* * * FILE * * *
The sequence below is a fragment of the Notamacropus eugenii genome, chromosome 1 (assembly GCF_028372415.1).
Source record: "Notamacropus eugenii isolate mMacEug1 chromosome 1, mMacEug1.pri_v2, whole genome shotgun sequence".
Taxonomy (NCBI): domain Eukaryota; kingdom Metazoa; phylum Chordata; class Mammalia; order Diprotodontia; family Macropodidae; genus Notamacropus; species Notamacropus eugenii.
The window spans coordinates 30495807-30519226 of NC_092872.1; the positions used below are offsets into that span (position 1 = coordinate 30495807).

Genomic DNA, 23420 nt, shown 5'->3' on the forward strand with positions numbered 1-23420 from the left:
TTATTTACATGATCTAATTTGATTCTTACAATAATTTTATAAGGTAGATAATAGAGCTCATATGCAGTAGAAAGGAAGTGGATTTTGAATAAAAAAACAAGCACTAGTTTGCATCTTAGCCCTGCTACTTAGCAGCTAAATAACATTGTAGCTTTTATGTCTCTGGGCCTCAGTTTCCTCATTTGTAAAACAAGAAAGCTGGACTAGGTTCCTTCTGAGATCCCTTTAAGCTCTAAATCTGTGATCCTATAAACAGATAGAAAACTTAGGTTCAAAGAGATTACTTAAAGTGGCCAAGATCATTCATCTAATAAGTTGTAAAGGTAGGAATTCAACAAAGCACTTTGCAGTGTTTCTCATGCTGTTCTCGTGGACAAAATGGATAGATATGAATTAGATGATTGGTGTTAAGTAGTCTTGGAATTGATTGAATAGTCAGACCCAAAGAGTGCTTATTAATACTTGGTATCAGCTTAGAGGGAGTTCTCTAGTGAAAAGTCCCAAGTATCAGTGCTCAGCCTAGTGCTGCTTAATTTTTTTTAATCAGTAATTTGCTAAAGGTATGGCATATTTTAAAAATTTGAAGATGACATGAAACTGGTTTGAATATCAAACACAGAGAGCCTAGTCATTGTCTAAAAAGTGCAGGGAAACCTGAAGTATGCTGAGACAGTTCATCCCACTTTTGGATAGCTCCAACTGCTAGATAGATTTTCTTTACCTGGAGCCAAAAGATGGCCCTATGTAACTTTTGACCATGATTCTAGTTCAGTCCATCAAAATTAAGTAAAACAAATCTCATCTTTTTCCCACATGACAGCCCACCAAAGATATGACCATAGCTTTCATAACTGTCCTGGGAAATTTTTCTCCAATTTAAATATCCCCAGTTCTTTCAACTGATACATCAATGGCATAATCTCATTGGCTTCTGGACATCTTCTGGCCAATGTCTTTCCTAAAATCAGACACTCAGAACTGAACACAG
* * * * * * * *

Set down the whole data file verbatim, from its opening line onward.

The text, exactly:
The sequence below is a fragment of the Notamacropus eugenii genome, chromosome 1 (assembly GCF_028372415.1).
Source record: "Notamacropus eugenii isolate mMacEug1 chromosome 1, mMacEug1.pri_v2, whole genome shotgun sequence".
Taxonomy (NCBI): domain Eukaryota; kingdom Metazoa; phylum Chordata; class Mammalia; order Diprotodontia; family Macropodidae; genus Notamacropus; species Notamacropus eugenii.
The window spans coordinates 30495807-30519226 of NC_092872.1; the positions used below are offsets into that span (position 1 = coordinate 30495807).

Genomic DNA, 23420 nt, shown 5'->3' on the forward strand with positions numbered 1-23420 from the left:
TTATTTACATGATCTAATTTGATTCTTACAATAATTTTATAAGGTAGATAATAGAGCTCATATGCAGTAGAAAGGAAGTGGATTTTGAATAAAAAAACAAGCACTAGTTTGCATCTTAGCCCTGCTACTTAGCAGCTAAATAACATTGTAGCTTTTATGTCTCTGGGCCTCAGTTTCCTCATTTGTAAAACAAGAAAGCTGGACTAGGTTCCTTCTGAGATCCCTTTAAGCTCTAAATCTGTGATCCTATAAACAGATAGAAAACTTAGGTTCAAAGAGATTACTTAAAGTGGCCAAGATCATTCATCTAATAAGTTGTAAAGGTAGGAATTCAACAAAGCACTTTGCAGTGTTTCTCATGCTGTTCTCGTGGACAAAATGGATAGATATGAATTAGATGATTGGTGTTAAGTAGTCTTGGAATTGATTGAATAGTCAGACCCAAAGAGTGCTTATTAATACTTGGTATCAGCTTAGAGGGAGTTCTCTAGTGAAAAGTCCCAAGTATCAGTGCTCAGCCTAGTGCTGCTTAATTTTTTTTAATCAGTAATTTGCTAAAGGTATGGCATATTTTAAAAATTTGAAGATGACATGAAACTGGTTTGAATATCAAACACAGAGAGCCTAGTCATTGTCTAAAAAGTGCAGGGAAACCTGAAGTATGCTGAGACAGTTCATCCCACTTTTGGATAGCTCCAACTGCTAGATAGATTTTCTTTACCTGGAGCCAAAAGATGGCCCTATGTAACTTTTGACCATGATTCTAGTTCAGTCCATCAAAATTAAGTAAAACAAATCTCATCTTTTTCCCACATGACAGCCCACCAAAGATATGACCATAGCTTTCATAACTGTCCTGGGAAATTTTTCTCCAATTTAAATATCCCCAGTTCTTTCAACTGATACATCAATGGCATAATCTCATTGGCTTCTGGACATCTTCTGGCCAATGTCTTTCCTAAAATCAGACACTCAGAACTGAACACAG